Lifts of polytopes and matrix factorization

hexagon and projection of a polytope
Figure 1: The hexagon, which has 6 sides, can be represented as the projection of a three-dimensional polyhedron with only 5 facets.
 

Linear programming is an ubiquitous technique used in a wide variety of disciplines, ranging from scheduling and planning in management, to signal processing and control theory in engineering. From a mathematical point of view, linear programming is the problem of maximizing a linear function over a polytope. In order to solve such an optimization problem in practice, it is important to have a concise description of the polytope under consideration. Consider for example the hexagon depicted in Figure 1 (left), which is a simple example of a polytope. The hexagon has six sides and thus the "trivial" representation of the hexagon requires six linear inequalities, one for each side. The picture in Figure 1 (right) shows however that one can obtain a smaller representation of the hexagon using only five linear inequalities: indeed, the figure shows that the hexagon can be expressed as the projection of a three-dimensional polytope with only five facets (the polytope in green). Mathematically, this means that by introducing one auxiliary variable, the number of linear inequalities needed to represent a hexagon can be reduced from six to five. This phenomenon, whereby one can obtain a more efficient representation of a set by going to a higher-dimensional space is well-known in the optimization community and is commonly known as "lifting".

A fundamental question in optimization is to determine the smallest possible lift for a given polytope P, i.e., to find a polytope Q that projects onto P with the smallest number of facets. To investigate this question, we study a quantity known as the nonnegative rank which is defined for matrices with nonnegative entries. The connection between the nonnegative rank and lifts of polytopes was established in a remarkable theorem by Yannakakis where he showed that the nonnegative rank of a certain matrix is equal to the size of the smallest linear programming lift of a given polytope. Unfortunately however, the nonnegative rank is very hard to compute in general and researchers have been looking at ways to obtain efficient lower and upper bounds on this quantity. In a recent paper, we developed a new technique to obtain a lower bound on the nonnegative rank which improves on previously existing techniques. One interesting aspect of the bound we propose is that it allows to bridge two seemingly different methods from the literature to bound the nonnegative rank. Also the technique we propose can be applied to a wide variety of other rank functions such as the nonnegative tensor rank or the so-called completely-positive-rank.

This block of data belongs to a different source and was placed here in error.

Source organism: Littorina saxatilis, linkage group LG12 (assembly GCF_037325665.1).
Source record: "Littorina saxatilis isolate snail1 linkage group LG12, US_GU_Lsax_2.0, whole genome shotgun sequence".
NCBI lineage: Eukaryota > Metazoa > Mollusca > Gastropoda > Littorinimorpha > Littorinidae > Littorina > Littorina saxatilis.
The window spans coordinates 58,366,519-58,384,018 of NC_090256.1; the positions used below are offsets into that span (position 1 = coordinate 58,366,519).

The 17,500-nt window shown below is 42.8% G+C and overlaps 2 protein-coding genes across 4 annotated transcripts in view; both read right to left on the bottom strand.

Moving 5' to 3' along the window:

The question of finding an efficient representation of a polytope can actually be posed in the broader context of conic programming, which is a far-reaching generalization of linear programming. For example, instead of representing a polytope as the projection of another polytope, we can ask instead to represent the polytope as the projection of a so-called "spectrahedron": a spectrahedron is a particular type of convex set that arises in semidefinite programming and is defined using linear matrix inequalities (LMIs). In a recent paper, we studied lifts using spectrahedra for a certain specific class of polytopes with a rich symmetry structure. For these symmetric polytopes, we looked at lifts that respect their symmetry and we investigated the question of how small such lifts can be. By establishing a connection with so-called sum-of-squares hierarchies we proved that, for the well-known cut polytope family, any symmetric semidefinite programming lift must have exponential size.

There are many questions pertaining to lifts of polytopes that still remain open. For example a question that is still largely open is to study semidefinite programming lifts that are not symmetry-preserving. It was shown in the context of linear programming lifts that breaking the symmetry of polytopes can greatly help in obtaining smaller lifts, but this question is not yet resolved in the case of semidefinite programming.

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October 9, 2014